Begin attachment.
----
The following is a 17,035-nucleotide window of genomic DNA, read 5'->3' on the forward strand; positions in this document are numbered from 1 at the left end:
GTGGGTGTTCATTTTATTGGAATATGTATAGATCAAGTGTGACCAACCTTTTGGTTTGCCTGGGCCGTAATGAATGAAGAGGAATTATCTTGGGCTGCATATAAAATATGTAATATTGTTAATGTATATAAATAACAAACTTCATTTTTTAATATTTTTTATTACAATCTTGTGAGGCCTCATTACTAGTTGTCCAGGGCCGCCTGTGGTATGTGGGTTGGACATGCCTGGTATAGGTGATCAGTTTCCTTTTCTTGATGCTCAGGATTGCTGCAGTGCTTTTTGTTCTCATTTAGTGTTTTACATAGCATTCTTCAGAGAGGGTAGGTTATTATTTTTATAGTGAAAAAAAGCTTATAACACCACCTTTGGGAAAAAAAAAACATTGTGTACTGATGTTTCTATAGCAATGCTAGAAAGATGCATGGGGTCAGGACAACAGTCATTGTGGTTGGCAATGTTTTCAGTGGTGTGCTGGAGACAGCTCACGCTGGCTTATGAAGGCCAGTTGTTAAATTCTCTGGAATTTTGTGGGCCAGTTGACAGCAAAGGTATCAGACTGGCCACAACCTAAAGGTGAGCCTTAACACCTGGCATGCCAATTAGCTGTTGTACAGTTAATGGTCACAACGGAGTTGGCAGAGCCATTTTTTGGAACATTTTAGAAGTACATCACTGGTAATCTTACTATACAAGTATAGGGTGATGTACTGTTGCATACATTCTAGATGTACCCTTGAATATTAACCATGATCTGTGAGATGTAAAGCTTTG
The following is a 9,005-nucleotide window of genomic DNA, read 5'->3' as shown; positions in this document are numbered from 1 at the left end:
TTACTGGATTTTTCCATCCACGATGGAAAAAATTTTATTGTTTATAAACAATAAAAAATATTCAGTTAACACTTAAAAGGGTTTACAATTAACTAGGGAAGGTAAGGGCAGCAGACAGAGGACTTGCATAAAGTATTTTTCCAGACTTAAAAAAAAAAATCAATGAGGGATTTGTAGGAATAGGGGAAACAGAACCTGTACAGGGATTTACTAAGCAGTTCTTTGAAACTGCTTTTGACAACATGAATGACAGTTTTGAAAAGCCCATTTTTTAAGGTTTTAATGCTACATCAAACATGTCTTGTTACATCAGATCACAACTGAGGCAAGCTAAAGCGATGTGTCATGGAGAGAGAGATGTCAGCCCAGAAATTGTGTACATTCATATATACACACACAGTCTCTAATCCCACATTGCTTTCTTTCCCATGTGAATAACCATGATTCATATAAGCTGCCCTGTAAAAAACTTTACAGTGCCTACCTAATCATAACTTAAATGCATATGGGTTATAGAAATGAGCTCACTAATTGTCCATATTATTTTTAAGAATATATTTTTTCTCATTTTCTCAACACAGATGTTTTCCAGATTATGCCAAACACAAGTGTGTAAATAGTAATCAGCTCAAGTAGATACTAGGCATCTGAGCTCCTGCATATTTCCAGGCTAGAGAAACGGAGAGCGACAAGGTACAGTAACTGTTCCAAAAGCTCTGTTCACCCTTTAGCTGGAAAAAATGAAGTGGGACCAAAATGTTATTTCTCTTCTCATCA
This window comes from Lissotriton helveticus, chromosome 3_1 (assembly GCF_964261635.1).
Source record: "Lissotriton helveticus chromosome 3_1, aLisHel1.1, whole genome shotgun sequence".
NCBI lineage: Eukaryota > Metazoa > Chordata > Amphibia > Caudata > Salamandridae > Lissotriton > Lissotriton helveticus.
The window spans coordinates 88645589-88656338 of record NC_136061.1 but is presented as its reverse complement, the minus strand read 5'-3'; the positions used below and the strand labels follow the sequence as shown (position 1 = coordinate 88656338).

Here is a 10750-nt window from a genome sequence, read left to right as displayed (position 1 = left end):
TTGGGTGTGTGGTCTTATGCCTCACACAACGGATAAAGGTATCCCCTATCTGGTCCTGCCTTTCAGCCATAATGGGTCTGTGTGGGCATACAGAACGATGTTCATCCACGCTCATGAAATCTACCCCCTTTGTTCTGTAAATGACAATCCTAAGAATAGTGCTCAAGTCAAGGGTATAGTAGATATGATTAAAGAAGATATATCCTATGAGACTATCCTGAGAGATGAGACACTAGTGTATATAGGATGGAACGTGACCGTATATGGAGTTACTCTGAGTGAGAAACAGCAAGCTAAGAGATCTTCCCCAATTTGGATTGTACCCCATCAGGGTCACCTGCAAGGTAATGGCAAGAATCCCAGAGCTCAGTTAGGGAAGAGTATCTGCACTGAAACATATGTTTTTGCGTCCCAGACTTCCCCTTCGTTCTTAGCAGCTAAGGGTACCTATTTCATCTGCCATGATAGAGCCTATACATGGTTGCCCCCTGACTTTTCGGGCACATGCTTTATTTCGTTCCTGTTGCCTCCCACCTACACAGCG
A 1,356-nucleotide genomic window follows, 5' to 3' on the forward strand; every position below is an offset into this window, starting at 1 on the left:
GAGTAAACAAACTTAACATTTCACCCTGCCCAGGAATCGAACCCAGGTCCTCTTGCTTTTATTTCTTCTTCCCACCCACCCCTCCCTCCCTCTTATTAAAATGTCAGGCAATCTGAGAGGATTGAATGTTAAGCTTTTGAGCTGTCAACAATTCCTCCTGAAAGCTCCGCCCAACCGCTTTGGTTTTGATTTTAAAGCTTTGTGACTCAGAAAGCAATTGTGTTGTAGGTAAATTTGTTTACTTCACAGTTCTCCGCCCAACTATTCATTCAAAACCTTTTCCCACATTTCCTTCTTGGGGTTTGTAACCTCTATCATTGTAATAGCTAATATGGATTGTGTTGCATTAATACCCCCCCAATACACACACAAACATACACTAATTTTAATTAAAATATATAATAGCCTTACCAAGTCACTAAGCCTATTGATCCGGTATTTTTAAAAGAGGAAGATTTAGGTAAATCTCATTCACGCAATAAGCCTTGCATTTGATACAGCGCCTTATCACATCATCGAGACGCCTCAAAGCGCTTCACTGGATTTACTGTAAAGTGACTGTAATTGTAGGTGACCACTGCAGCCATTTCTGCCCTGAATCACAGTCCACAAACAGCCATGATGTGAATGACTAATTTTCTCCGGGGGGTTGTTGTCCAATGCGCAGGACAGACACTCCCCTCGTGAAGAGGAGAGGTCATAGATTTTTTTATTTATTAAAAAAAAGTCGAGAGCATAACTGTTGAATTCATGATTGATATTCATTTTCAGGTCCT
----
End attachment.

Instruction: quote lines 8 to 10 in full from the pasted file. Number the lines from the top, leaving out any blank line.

The window spans coordinates 88645589-88656338 of record NC_136061.1 but is presented as its reverse complement, the minus strand read 5'-3'; the positions used below and the strand labels follow the sequence as shown (position 1 = coordinate 88656338).

Here is a 10750-nt window from a genome sequence, read left to right as displayed (position 1 = left end):
TTGGGTGTGTGGTCTTATGCCTCACACAACGGATAAAGGTATCCCCTATCTGGTCCTGCCTTTCAGCCATAATGGGTCTGTGTGGGCATACAGAACGATGTTCATCCACGCTCATGAAATCTACCCCCTTTGTTCTGTAAATGACAATCCTAAGAATAGTGCTCAAGTCAAGGGTATAGTAGATATGATTAAAGAAGATATATCCTATGAGACTATCCTGAGAGATGAGACACTAGTGTATATAGGATGGAACGTGACCGTATATGGAGTTACTCTGAGTGAGAAACAGCAAGCTAAGAGATCTTCCCCAATTTGGATTGTACCCCATCAGGGTCACCTGCAAGGTAATGGCAAGAATCCCAGAGCTCAGTTAGGGAAGAGTATCTGCACTGAAACATATGTTTTTGCGTCCCAGACTTCCCCTTCGTTCTTAGCAGCTAAGGGTACCTATTTCATCTGCCATGATAGAGCCTATACATGGTTGCCCCCTGACTTTTCGGGCACATGCTTTATTTCGTTCCTGTTGCCTCCCACCTACACAGCG